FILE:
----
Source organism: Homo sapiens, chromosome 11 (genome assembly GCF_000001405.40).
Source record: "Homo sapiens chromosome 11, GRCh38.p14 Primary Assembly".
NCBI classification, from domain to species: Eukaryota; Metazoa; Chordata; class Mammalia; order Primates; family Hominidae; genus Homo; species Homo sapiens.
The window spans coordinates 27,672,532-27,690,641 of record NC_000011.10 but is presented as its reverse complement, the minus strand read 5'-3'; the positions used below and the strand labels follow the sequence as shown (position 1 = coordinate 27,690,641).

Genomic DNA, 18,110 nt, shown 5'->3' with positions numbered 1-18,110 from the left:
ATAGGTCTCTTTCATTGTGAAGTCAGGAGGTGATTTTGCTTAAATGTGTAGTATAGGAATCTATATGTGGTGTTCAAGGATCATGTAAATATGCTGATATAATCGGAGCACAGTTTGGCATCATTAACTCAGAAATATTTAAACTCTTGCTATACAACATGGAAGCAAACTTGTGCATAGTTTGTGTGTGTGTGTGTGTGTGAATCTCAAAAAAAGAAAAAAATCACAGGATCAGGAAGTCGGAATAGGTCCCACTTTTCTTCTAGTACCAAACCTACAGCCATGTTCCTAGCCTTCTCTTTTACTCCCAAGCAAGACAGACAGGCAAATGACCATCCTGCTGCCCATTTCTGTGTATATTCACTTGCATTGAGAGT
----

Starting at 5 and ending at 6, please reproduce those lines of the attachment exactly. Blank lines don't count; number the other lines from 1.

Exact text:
Genomic DNA, 18,110 nt, shown 5'->3' with positions numbered 1-18,110 from the left:
ATAGGTCTCTTTCATTGTGAAGTCAGGAGGTGATTTTGCTTAAATGTGTAGTATAGGAATCTATATGTGGTGTTCAAGGATCATGTAAATATGCTGATATAATCGGAGCACAGTTTGGCATCATTAACTCAGAAATATTTAAACTCTTGCTATACAACATGGAAGCAAACTTGTGCATAGTTTGTGTGTGTGTGTGTGTGTGAATCTCAAAAAAAGAAAAAAATCACAGGATCAGGAAGTCGGAATAGGTCCCACTTTTCTTCTAGTACCAAACCTACAGCCATGTTCCTAGCCTTCTCTTTTACTCCCAAGCAAGACAGACAGGCAAATGACCATCCTGCTGCCCATTTCTGTGTATATTCACTTGCATTGAGAGT